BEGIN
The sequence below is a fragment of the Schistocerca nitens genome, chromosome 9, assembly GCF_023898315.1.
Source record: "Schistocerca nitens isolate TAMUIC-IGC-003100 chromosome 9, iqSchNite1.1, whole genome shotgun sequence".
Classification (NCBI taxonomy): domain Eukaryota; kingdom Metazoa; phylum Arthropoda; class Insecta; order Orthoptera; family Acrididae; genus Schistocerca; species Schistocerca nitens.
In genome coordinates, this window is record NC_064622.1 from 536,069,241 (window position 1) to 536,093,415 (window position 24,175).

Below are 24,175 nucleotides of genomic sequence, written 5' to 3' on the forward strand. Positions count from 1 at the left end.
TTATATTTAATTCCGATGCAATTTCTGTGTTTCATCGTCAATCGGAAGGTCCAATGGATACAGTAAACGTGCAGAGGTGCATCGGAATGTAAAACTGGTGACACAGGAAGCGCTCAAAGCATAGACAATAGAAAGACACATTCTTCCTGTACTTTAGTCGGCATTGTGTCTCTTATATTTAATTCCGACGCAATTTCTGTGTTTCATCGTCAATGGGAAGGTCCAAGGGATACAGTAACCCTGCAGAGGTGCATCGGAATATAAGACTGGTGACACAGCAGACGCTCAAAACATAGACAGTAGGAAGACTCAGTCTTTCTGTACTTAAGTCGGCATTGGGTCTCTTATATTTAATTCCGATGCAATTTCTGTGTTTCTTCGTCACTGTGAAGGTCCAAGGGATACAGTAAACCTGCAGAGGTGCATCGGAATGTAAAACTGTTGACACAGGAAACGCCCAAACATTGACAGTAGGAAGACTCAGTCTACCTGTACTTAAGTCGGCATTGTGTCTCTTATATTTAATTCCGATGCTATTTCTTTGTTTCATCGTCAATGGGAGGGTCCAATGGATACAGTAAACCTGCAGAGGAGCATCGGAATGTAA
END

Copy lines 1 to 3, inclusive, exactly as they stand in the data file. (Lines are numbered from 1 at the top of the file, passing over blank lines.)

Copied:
The sequence below is a fragment of the Schistocerca nitens genome, chromosome 9, assembly GCF_023898315.1.
Source record: "Schistocerca nitens isolate TAMUIC-IGC-003100 chromosome 9, iqSchNite1.1, whole genome shotgun sequence".
Classification (NCBI taxonomy): domain Eukaryota; kingdom Metazoa; phylum Arthropoda; class Insecta; order Orthoptera; family Acrididae; genus Schistocerca; species Schistocerca nitens.